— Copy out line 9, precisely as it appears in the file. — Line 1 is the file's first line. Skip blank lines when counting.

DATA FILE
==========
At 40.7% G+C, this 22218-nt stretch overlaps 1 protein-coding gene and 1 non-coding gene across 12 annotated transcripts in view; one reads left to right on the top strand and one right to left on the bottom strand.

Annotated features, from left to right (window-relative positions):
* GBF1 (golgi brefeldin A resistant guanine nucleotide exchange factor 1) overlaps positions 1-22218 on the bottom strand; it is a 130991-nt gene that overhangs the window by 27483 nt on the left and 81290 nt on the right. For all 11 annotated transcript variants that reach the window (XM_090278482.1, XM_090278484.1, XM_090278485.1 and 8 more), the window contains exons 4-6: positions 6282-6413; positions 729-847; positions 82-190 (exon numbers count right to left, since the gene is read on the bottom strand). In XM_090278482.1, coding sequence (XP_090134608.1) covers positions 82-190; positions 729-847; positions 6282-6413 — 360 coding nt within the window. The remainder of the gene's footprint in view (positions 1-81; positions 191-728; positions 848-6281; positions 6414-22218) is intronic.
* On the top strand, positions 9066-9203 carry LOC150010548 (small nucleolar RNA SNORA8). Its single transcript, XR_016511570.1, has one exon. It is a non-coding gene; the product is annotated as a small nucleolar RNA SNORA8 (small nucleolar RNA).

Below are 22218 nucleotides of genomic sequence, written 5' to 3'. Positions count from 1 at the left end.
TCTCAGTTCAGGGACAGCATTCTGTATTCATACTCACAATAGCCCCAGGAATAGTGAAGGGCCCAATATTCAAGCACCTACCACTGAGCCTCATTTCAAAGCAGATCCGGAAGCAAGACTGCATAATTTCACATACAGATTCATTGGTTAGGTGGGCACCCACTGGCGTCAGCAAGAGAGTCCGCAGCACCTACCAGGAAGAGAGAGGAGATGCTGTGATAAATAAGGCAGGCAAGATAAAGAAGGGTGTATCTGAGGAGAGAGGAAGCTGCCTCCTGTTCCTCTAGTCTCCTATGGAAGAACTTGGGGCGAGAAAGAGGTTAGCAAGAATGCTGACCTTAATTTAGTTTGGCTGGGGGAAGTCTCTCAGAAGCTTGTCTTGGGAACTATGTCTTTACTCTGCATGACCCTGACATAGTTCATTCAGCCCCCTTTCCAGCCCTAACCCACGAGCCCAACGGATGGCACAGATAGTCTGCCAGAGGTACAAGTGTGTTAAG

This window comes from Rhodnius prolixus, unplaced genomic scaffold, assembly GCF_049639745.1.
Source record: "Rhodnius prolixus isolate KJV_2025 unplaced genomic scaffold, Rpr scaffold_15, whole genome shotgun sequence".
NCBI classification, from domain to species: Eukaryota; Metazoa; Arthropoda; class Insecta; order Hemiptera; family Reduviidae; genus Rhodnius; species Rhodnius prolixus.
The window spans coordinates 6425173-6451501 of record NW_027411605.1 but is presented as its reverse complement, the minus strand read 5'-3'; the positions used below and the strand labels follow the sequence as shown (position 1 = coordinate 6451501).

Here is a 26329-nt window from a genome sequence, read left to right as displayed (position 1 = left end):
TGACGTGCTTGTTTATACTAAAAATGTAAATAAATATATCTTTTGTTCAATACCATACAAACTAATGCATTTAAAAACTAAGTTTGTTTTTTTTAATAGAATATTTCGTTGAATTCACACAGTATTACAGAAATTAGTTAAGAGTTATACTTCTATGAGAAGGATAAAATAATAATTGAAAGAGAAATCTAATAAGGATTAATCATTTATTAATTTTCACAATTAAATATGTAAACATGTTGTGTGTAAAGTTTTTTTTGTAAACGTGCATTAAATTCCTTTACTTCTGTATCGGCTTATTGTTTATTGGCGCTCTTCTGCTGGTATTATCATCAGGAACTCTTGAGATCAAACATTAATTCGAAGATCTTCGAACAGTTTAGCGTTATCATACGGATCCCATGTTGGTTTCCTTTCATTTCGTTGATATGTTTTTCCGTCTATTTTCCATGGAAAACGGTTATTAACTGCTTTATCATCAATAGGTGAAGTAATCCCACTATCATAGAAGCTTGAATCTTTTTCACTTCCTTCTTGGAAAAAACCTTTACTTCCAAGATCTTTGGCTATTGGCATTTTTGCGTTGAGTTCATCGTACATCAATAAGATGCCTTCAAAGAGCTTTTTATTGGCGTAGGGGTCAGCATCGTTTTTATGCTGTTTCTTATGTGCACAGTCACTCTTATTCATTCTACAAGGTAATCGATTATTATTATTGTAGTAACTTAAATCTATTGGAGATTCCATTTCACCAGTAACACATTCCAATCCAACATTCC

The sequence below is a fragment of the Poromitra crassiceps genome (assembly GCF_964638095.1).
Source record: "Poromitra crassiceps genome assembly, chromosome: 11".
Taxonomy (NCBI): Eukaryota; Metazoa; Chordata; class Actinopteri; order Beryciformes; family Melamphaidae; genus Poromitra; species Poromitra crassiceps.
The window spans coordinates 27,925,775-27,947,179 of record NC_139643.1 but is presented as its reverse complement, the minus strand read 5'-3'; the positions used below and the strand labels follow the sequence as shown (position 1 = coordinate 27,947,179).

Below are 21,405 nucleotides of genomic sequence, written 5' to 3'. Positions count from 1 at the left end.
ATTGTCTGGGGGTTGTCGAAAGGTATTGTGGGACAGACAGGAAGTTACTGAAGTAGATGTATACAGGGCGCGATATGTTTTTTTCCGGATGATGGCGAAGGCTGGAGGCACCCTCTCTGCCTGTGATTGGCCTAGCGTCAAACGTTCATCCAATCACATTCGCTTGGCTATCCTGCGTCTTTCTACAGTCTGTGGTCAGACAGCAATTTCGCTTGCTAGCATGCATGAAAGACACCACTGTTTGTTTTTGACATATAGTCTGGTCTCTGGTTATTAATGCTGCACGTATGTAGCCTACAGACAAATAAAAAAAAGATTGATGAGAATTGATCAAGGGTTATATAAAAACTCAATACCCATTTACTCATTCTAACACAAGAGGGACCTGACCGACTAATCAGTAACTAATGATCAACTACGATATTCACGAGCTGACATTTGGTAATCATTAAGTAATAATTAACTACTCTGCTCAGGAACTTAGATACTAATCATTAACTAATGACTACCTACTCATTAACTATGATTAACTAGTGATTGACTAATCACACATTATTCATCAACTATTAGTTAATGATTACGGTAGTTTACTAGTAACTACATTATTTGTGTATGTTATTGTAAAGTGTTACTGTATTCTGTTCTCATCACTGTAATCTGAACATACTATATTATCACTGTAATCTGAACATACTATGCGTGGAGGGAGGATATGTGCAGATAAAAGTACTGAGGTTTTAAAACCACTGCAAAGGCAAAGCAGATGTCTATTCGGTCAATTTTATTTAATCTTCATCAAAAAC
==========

NCBI classification, from domain to species: Eukaryota; Metazoa; Arthropoda; class Insecta; order Hemiptera; family Reduviidae; genus Rhodnius; species Rhodnius prolixus.